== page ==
Detroit Pistons aren’t ready for games like this

After last night’s 106-93 loss to the Los Angeles Lakers, Jonas Jerebko went up to Kobe Bryant and congratulated him. Bryant look up, saw who it was, looked the rookie in the eye and said, “Good game.”

It’s funny, but I think Kobe was serious.

Last night’s game turned for the worse when Jerebko began guarding Kobe Bryant. Bryant, who missed his first four shots, looked at the rookie and seemed to think, “He’s guarding me?”

All of a sudden, Kobe’s nagging groin injury and his cold shooting stroke disappeared. Bryant scored 40 points and added five rebounds, five assists and three steals. He controlled the game, and there was nothing the Pistons could do about it.

That’s OK. Not many teams can do anything to slow Kobe.

But it was encouraging the Pistons kept playing hard – including Jerebko more than any other starter.

The Lakers built a 28-point lead midway through the third quarter, and Detroit cut it to seven with 1:54 left. Big leads in the NBA naturally shrink because the winning team becomes complacent.

But cutting it that much and forcing the Lakers to bring Kobe Brant back into the game is a little more than the typical swing back to the losing team. So, give credit to the guys out there in the fourth quarter:

  • Jerebko (the only starter with a positive plus/minus rating: +3)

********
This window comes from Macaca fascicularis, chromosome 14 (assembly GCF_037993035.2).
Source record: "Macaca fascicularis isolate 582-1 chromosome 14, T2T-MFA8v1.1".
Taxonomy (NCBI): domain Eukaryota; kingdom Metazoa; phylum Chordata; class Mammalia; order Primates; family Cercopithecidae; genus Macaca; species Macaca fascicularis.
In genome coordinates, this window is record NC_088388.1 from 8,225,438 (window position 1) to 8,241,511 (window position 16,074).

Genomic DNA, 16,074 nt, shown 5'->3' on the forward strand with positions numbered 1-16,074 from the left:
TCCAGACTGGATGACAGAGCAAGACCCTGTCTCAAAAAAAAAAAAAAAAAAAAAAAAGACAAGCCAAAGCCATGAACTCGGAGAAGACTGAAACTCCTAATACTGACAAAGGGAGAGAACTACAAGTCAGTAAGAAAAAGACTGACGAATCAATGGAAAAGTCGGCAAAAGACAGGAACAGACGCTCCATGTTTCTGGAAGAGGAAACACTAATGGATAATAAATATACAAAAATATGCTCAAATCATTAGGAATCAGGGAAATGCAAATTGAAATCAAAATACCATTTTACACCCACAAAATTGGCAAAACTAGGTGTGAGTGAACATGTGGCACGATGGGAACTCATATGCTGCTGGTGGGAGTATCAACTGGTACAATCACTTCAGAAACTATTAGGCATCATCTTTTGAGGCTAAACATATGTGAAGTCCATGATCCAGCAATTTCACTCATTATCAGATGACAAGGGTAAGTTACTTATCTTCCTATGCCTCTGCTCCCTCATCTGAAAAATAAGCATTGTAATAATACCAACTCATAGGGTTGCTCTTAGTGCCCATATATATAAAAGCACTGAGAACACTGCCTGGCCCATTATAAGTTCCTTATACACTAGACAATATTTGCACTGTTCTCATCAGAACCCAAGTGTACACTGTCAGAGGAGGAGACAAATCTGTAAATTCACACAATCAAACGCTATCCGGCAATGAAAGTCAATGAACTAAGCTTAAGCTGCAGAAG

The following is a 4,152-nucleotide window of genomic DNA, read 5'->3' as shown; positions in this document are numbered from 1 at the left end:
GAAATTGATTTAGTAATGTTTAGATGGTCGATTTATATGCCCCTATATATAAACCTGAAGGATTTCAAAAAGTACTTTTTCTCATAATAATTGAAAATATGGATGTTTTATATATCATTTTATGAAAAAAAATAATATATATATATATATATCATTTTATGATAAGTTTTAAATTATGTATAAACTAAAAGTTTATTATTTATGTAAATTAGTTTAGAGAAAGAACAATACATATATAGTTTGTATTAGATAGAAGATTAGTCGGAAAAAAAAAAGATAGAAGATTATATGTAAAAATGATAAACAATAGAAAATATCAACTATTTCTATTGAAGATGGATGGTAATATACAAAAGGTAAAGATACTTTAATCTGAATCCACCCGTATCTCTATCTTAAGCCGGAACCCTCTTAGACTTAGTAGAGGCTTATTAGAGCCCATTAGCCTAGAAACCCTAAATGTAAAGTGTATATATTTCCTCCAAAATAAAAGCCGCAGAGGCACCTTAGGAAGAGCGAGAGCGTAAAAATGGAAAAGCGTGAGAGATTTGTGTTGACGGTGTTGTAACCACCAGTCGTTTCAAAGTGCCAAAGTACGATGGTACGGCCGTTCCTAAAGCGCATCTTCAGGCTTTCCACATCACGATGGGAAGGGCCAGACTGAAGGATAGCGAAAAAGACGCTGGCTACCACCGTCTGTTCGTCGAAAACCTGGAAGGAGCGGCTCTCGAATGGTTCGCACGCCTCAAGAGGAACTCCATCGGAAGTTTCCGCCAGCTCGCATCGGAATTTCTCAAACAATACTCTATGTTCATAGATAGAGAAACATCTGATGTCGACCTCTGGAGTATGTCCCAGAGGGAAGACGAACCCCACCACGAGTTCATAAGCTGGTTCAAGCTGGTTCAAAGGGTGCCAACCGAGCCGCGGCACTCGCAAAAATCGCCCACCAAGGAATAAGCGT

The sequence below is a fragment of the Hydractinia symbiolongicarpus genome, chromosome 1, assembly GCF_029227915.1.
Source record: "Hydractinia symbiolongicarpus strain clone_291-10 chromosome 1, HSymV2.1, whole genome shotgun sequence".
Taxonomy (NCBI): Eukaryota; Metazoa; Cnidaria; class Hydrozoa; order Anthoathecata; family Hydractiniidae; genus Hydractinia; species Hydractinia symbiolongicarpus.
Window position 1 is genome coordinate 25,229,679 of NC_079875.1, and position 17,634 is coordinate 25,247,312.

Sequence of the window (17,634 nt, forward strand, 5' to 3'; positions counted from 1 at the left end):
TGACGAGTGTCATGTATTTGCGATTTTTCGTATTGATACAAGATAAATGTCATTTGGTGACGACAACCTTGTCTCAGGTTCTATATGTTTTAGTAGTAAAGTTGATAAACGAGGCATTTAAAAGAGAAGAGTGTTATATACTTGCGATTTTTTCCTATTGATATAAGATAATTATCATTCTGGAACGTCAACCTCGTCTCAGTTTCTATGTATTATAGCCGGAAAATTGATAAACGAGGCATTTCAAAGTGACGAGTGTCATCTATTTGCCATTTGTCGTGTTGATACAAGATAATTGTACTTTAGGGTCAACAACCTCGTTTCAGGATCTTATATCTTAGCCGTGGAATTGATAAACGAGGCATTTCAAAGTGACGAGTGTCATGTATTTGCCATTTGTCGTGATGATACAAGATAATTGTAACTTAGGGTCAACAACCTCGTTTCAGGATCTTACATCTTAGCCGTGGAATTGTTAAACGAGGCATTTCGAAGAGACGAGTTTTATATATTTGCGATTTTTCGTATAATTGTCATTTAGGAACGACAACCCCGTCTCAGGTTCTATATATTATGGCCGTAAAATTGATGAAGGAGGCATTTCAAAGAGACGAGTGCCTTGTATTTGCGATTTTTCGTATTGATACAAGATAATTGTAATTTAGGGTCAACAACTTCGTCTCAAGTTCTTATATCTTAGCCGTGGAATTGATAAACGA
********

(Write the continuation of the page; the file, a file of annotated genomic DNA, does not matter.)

• Jason Maxiell (13 points, seven rebounds and two blocks)
  • Will Bynum (24 points, six assists, four rebounds, two steals and a block)
  • DaJuan Summers (team-best +12 rating)
  • Chris Wilcox (three rebounds in six minutes)
  • Kwame Brown (nine points, five rebounds and three beautiful assists)

But – and there’s a huge but – the Pistons aren’t ready for games like this: road games against the league’s better teams. And they’re certainly not ready for this road trip (games at Portland, Utah and Phoenix in the next five days).

Playing hard is nice, and I think it means something when a player with Kobe’s basketball IQ notices it. But the Lakers exposed some big problems Detroit has.

The Pistons don’t know how to run.

Right around the time Kobe got hot, the Lakers started pushing the ball. This was particularly frustrating because that’s not how Kobe scored.

Either, Kobe scored in the halfcourt or the Lakers ran. And when they ran, Detroit looked lost. The Pistons had no idea how to defend the fastbreak, and the disarray spread to their offense.

The Pistons are now 3-0 in their three games with the slowest pace and 1-5 in their games with the fastest pace.

They don’t rebound well.

Both teams entered the game in the bottom half of the league in rebounding rate. But the Lakers outrebounded Detroit, 44-32.

They don’t have a reliable big man.

Andrew Bynum crushed the Pistons for 17 points and 12 rebounds. The Lakers could just lob the ball into the post, and it was nearly an automatic two points.

This was a night where Ben Wallace looked 35. He didn’t have the legs to challenge the entry pass or the energy to push Bynum around. Several times, the 7-foot Bynum commanded such a powerful position in the post, I couldn’t even see the 6-foot-9 Wallace behind him.

But Wallace didn’t get any help, either. The Pistons had no offensive threat in the post. That allowed Bynum to take half the game off and have even more energy to pound Wallace on offense.

Some of these issues will go away when Richard Hamilton and Tayshaun Prince return. Others won’t.

For now, the Pistons should just hope they get back to Detroit in once piece.

Advanced statistics

Number in parentheses represent where the game’s rating would rank among NBA teams’ season totals.

Offensive rating: 102.3 (25th)

Defensive rating: 116.6 (30th)

Pace: 90.9 (25th)

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